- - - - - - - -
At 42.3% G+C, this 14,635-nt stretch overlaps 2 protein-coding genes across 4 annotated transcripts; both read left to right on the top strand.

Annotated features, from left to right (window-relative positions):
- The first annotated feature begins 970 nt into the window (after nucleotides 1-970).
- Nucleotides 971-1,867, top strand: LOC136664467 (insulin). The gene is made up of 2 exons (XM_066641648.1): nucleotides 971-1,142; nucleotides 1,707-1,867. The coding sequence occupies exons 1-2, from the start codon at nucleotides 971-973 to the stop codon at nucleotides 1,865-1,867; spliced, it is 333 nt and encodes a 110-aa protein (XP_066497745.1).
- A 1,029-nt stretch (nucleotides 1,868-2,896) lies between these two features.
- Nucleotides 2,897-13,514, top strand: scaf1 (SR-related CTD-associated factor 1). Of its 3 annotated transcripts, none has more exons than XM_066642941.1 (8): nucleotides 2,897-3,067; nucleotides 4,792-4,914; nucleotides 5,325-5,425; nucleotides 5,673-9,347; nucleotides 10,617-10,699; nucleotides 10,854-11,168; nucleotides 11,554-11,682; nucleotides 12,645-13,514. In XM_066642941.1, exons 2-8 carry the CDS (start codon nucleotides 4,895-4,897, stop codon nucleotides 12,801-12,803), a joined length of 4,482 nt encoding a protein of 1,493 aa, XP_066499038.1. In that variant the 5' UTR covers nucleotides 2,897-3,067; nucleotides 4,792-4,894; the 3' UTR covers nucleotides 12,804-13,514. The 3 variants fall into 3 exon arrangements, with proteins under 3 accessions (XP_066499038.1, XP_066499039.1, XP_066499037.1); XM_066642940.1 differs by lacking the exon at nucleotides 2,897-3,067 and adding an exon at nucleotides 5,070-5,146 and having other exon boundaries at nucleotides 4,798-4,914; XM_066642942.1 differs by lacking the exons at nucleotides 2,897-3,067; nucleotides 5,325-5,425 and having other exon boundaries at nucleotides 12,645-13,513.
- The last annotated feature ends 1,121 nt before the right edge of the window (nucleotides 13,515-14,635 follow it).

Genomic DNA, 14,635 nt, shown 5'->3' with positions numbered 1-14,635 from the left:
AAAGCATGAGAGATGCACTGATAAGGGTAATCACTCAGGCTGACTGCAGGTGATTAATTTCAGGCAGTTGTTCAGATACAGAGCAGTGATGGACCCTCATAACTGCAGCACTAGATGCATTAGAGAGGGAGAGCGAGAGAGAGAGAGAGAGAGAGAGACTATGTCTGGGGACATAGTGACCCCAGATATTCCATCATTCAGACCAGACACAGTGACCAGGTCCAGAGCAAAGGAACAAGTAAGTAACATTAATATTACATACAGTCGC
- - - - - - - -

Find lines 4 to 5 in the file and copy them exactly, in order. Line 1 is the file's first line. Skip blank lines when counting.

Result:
- Nucleotides 971-1,867, top strand: LOC136664467 (insulin). The gene is made up of 2 exons (XM_066641648.1): nucleotides 971-1,142; nucleotides 1,707-1,867. The coding sequence occupies exons 1-2, from the start codon at nucleotides 971-973 to the stop codon at nucleotides 1,865-1,867; spliced, it is 333 nt and encodes a 110-aa protein (XP_066497745.1).
- A 1,029-nt stretch (nucleotides 1,868-2,896) lies between these two features.